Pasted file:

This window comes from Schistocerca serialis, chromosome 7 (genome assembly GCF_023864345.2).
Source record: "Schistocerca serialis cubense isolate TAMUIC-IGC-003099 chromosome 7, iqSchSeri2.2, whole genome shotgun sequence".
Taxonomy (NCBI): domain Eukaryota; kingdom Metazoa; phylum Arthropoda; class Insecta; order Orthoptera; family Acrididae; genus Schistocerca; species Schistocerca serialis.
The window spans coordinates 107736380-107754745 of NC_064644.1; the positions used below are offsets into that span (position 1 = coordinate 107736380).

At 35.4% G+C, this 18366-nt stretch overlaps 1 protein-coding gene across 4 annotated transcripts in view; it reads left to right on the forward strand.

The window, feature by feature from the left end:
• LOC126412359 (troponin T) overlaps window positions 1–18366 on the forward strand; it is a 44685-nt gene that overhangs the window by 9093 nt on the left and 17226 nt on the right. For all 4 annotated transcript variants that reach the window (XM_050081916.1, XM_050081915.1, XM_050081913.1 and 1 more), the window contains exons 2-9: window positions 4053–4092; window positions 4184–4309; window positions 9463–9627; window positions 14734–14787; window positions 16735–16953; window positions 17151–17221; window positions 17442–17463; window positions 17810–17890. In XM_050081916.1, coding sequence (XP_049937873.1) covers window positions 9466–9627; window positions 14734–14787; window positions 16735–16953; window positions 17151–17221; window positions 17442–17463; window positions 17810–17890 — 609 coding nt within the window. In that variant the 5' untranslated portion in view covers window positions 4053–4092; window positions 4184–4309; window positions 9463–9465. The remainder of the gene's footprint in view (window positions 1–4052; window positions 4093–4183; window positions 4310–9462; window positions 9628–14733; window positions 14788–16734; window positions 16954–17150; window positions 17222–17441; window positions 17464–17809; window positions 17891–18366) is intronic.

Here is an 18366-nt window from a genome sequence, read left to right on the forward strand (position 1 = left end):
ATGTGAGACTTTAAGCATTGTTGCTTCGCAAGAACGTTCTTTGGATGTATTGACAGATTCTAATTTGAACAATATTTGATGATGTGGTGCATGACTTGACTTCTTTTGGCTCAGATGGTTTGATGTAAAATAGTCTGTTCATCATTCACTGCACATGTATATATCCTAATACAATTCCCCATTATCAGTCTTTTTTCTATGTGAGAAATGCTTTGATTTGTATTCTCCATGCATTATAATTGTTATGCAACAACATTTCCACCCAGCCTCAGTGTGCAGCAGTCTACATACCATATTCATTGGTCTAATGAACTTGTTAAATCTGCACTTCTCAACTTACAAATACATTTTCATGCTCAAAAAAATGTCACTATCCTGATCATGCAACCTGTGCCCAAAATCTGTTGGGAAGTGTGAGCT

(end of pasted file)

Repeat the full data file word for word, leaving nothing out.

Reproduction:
This window comes from Schistocerca serialis, chromosome 7 (genome assembly GCF_023864345.2).
Source record: "Schistocerca serialis cubense isolate TAMUIC-IGC-003099 chromosome 7, iqSchSeri2.2, whole genome shotgun sequence".
Taxonomy (NCBI): domain Eukaryota; kingdom Metazoa; phylum Arthropoda; class Insecta; order Orthoptera; family Acrididae; genus Schistocerca; species Schistocerca serialis.
The window spans coordinates 107736380-107754745 of NC_064644.1; the positions used below are offsets into that span (position 1 = coordinate 107736380).

At 35.4% G+C, this 18366-nt stretch overlaps 1 protein-coding gene across 4 annotated transcripts in view; it reads left to right on the forward strand.

The window, feature by feature from the left end:
• LOC126412359 (troponin T) overlaps window positions 1–18366 on the forward strand; it is a 44685-nt gene that overhangs the window by 9093 nt on the left and 17226 nt on the right. For all 4 annotated transcript variants that reach the window (XM_050081916.1, XM_050081915.1, XM_050081913.1 and 1 more), the window contains exons 2-9: window positions 4053–4092; window positions 4184–4309; window positions 9463–9627; window positions 14734–14787; window positions 16735–16953; window positions 17151–17221; window positions 17442–17463; window positions 17810–17890. In XM_050081916.1, coding sequence (XP_049937873.1) covers window positions 9466–9627; window positions 14734–14787; window positions 16735–16953; window positions 17151–17221; window positions 17442–17463; window positions 17810–17890 — 609 coding nt within the window. In that variant the 5' untranslated portion in view covers window positions 4053–4092; window positions 4184–4309; window positions 9463–9465. The remainder of the gene's footprint in view (window positions 1–4052; window positions 4093–4183; window positions 4310–9462; window positions 9628–14733; window positions 14788–16734; window positions 16954–17150; window positions 17222–17441; window positions 17464–17809; window positions 17891–18366) is intronic.

Here is an 18366-nt window from a genome sequence, read left to right on the forward strand (position 1 = left end):
ATGTGAGACTTTAAGCATTGTTGCTTCGCAAGAACGTTCTTTGGATGTATTGACAGATTCTAATTTGAACAATATTTGATGATGTGGTGCATGACTTGACTTCTTTTGGCTCAGATGGTTTGATGTAAAATAGTCTGTTCATCATTCACTGCACATGTATATATCCTAATACAATTCCCCATTATCAGTCTTTTTTCTATGTGAGAAATGCTTTGATTTGTATTCTCCATGCATTATAATTGTTATGCAACAACATTTCCACCCAGCCTCAGTGTGCAGCAGTCTACATACCATATTCATTGGTCTAATGAACTTGTTAAATCTGCACTTCTCAACTTACAAATACATTTTCATGCTCAAAAAAATGTCACTATCCTGATCATGCAACCTGTGCCCAAAATCTGTTGGGAAGTGTGAGCT